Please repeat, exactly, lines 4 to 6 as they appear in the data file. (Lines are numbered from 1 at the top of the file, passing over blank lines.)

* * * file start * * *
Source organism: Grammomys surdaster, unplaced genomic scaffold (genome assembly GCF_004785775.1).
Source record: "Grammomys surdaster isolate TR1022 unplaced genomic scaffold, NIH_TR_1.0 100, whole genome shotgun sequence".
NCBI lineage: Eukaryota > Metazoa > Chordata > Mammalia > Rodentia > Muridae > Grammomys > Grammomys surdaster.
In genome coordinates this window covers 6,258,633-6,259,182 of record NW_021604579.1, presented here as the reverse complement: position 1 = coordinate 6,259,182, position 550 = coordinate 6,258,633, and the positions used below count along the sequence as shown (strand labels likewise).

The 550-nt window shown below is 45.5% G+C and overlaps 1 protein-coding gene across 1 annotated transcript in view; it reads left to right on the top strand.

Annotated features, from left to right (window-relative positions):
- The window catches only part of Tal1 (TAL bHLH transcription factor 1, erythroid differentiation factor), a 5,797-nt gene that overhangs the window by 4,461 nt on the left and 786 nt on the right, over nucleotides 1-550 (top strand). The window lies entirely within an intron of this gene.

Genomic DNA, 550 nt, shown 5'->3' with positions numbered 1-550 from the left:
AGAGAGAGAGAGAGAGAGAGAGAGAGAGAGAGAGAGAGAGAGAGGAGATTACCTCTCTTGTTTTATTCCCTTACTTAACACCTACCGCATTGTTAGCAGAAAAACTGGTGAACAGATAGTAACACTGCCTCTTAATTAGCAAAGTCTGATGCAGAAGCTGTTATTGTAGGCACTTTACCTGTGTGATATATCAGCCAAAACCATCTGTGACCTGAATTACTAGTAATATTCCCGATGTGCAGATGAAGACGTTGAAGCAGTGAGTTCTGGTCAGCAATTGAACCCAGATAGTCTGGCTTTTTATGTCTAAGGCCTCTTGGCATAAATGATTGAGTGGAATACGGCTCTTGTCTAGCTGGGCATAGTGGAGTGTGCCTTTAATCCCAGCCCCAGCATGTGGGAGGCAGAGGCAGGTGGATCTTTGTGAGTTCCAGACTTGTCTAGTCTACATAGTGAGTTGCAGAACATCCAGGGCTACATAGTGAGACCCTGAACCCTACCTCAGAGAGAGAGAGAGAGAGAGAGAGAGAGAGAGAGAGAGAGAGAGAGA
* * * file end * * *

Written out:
In genome coordinates this window covers 6,258,633-6,259,182 of record NW_021604579.1, presented here as the reverse complement: position 1 = coordinate 6,259,182, position 550 = coordinate 6,258,633, and the positions used below count along the sequence as shown (strand labels likewise).

The 550-nt window shown below is 45.5% G+C and overlaps 1 protein-coding gene across 1 annotated transcript in view; it reads left to right on the top strand.

Annotated features, from left to right (window-relative positions):